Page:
A new study conducted by researchers at the University of Korea has proven that antibacterial soap is no more effective than ordinary soap in killing germs. The only difference between the two is that ordinary soap does not contain noxious substances that could trigger unwanted side-effects in humans, scientists have concluded.
Producers have been praising antibacterial soaps and their cleaning properties for decades, but a new study indicates they might be hiding the truth from consumers. Investigators at the University of Korea asked 16 adults to let themselves exposed to germs in a medically controlled environment to test how efficient antibacterial cosmetics are.
The exposure lasted for approximately 20 seconds, the amount of time that researchers considered to be the most appropriate for the current test. Then, respondents were asked to wash their hands with water and either antibacterial or ordinary soap. The temperature of the water was set to 22 and 40 degrees Celsius – the most recommended temperatures for hand cleaning.
At the end of the experiment, researchers noticed no visible difference between the effects of antibacterial soap and other less chemical products. On the contrary, the two types of products needed nine hours before the germs were finally killed. This means antibacterial cosmetics are not at all useful for people who do not spend more than several seconds to wash their hands.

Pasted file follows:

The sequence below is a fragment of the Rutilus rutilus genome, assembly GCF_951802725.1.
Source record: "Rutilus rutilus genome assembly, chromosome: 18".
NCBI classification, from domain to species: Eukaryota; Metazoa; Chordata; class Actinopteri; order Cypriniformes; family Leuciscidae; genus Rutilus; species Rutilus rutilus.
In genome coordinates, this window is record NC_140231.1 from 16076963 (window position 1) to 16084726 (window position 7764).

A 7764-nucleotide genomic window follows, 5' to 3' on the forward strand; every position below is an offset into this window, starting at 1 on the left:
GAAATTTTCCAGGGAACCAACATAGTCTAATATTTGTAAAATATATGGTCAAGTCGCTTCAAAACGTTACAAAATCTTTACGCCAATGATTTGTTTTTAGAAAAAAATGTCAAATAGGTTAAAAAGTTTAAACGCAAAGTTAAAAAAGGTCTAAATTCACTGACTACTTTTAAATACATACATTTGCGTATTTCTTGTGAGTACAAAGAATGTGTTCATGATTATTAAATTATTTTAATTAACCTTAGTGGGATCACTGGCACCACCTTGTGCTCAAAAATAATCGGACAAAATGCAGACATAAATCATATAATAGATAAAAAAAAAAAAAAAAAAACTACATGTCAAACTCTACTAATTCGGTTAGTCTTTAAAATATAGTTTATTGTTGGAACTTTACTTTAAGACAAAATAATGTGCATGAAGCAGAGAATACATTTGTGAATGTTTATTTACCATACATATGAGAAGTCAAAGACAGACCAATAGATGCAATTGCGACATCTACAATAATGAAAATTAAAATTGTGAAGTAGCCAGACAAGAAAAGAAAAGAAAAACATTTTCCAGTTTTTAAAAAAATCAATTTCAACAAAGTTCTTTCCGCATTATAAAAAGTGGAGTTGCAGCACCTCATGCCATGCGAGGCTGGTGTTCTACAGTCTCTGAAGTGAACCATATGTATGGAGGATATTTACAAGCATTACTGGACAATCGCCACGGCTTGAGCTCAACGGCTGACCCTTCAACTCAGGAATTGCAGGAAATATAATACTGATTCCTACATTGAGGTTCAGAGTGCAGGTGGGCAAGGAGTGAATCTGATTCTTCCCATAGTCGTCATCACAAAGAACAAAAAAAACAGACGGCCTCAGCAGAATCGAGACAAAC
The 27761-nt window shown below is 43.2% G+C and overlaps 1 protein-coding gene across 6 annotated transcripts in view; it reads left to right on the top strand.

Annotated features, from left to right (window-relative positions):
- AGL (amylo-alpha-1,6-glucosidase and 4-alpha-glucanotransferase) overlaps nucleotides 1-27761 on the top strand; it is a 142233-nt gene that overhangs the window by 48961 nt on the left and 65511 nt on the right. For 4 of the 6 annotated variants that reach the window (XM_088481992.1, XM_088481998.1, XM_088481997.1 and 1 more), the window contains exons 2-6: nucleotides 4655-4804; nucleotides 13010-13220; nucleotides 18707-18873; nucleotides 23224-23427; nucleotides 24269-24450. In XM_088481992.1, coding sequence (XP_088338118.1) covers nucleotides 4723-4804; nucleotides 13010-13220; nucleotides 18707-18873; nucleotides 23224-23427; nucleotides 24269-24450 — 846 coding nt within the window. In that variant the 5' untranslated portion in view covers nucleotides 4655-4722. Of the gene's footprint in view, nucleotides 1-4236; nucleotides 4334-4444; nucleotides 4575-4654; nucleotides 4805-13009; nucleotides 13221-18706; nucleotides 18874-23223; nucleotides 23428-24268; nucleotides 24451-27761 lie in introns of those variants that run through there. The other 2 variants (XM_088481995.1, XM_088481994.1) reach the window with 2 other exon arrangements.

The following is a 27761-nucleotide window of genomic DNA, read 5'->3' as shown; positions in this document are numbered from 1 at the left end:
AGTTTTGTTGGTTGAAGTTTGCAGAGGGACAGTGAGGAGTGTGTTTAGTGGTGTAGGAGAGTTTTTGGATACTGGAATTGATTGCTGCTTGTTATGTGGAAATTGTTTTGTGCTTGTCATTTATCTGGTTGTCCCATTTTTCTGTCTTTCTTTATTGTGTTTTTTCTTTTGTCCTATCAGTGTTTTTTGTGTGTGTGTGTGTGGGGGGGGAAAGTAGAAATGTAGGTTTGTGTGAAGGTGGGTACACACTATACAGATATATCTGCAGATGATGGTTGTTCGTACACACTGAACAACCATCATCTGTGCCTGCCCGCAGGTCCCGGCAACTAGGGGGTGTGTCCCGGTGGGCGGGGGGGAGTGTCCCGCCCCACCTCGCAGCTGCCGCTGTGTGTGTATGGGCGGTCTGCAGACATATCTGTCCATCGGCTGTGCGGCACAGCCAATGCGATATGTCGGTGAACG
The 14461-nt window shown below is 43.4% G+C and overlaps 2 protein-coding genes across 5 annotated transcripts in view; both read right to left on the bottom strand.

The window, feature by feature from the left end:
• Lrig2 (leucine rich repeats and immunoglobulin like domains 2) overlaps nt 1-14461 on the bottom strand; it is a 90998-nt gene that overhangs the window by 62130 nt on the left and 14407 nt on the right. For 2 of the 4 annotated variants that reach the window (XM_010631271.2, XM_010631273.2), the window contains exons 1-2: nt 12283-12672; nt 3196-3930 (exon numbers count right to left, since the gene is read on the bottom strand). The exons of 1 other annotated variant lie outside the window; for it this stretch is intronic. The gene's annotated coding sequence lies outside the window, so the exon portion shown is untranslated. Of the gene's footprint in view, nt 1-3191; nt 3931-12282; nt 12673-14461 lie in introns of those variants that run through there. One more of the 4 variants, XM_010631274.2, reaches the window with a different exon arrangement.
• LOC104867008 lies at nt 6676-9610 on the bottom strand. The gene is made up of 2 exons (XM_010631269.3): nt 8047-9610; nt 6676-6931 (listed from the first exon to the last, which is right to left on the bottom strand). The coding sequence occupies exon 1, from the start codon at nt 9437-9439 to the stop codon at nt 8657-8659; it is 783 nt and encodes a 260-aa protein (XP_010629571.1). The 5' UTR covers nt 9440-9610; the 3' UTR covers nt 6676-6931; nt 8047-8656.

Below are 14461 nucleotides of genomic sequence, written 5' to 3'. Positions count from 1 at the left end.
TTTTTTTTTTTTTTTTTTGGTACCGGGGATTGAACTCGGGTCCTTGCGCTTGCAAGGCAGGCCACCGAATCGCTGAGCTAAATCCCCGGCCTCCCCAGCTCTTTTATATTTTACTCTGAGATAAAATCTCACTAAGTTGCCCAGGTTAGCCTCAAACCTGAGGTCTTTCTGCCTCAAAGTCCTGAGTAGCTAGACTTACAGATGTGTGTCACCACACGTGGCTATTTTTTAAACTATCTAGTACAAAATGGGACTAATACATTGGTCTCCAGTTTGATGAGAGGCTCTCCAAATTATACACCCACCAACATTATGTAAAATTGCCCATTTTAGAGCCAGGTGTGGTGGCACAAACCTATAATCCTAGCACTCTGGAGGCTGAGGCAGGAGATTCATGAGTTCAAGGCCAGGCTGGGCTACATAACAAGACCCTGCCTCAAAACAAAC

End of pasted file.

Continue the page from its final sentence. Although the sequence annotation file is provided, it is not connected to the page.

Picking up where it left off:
Yet, there is a difference between the two types of cleaning products, in scientists’ opinion. Antibacterial products contain 0.3% cleaning agent triclosan. The latter was said to cause cancerous tumors in mice and could, therefore, be harmful to humans, too.
Even though they may not be immediately effective, antibacterial soaps still have the power to leave traces on the germs they are trying to kill. However, the mild damages they produce cause bacteria to become accustomed with triclosan and other cleaning agents. Thus, it may become impossible to fight certain germs if we continue to use these products.
Min Suk Rhee, the co-author of the study, is more preoccupied with the effects of false advertising on humans. The researcher thinks health authorities should verify the truthfulness of commercials and ban those products that are not as effective as producers claim them to be.
The findings of the new study were published in the Journal of Antimicrobial Chemotherapy.
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